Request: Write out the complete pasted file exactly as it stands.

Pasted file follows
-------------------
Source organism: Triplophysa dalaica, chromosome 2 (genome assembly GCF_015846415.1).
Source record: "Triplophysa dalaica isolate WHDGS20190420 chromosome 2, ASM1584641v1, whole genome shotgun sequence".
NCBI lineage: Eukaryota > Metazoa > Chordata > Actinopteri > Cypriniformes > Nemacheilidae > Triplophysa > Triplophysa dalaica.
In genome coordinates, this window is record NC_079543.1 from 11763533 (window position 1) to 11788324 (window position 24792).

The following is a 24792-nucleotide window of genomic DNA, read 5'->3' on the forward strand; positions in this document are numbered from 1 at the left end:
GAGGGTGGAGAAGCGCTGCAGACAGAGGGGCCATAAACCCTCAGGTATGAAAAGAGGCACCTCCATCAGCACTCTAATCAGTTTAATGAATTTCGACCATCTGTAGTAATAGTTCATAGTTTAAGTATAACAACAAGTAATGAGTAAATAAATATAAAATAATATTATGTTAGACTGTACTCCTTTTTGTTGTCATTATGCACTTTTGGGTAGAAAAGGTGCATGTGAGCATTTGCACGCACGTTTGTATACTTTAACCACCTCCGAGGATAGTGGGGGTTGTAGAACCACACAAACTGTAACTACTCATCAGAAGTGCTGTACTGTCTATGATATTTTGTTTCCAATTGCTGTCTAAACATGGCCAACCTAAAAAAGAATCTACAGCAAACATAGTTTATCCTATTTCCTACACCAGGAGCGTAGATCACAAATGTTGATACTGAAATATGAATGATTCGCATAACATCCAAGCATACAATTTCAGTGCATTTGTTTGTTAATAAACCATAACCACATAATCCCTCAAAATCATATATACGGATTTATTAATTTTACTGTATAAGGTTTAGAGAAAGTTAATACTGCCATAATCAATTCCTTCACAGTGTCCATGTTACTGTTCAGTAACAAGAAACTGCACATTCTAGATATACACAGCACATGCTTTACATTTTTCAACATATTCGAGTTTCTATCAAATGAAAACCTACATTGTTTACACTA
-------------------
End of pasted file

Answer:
Source organism: Triplophysa dalaica, chromosome 2 (genome assembly GCF_015846415.1).
Source record: "Triplophysa dalaica isolate WHDGS20190420 chromosome 2, ASM1584641v1, whole genome shotgun sequence".
NCBI lineage: Eukaryota > Metazoa > Chordata > Actinopteri > Cypriniformes > Nemacheilidae > Triplophysa > Triplophysa dalaica.
In genome coordinates, this window is record NC_079543.1 from 11763533 (window position 1) to 11788324 (window position 24792).

The following is a 24792-nucleotide window of genomic DNA, read 5'->3' on the forward strand; positions in this document are numbered from 1 at the left end:
GAGGGTGGAGAAGCGCTGCAGACAGAGGGGCCATAAACCCTCAGGTATGAAAAGAGGCACCTCCATCAGCACTCTAATCAGTTTAATGAATTTCGACCATCTGTAGTAATAGTTCATAGTTTAAGTATAACAACAAGTAATGAGTAAATAAATATAAAATAATATTATGTTAGACTGTACTCCTTTTTGTTGTCATTATGCACTTTTGGGTAGAAAAGGTGCATGTGAGCATTTGCACGCACGTTTGTATACTTTAACCACCTCCGAGGATAGTGGGGGTTGTAGAACCACACAAACTGTAACTACTCATCAGAAGTGCTGTACTGTCTATGATATTTTGTTTCCAATTGCTGTCTAAACATGGCCAACCTAAAAAAGAATCTACAGCAAACATAGTTTATCCTATTTCCTACACCAGGAGCGTAGATCACAAATGTTGATACTGAAATATGAATGATTCGCATAACATCCAAGCATACAATTTCAGTGCATTTGTTTGTTAATAAACCATAACCACATAATCCCTCAAAATCATATATACGGATTTATTAATTTTACTGTATAAGGTTTAGAGAAAGTTAATACTGCCATAATCAATTCCTTCACAGTGTCCATGTTACTGTTCAGTAACAAGAAACTGCACATTCTAGATATACACAGCACATGCTTTACATTTTTCAACATATTCGAGTTTCTATCAAATGAAAACCTACATTGTTTACACTA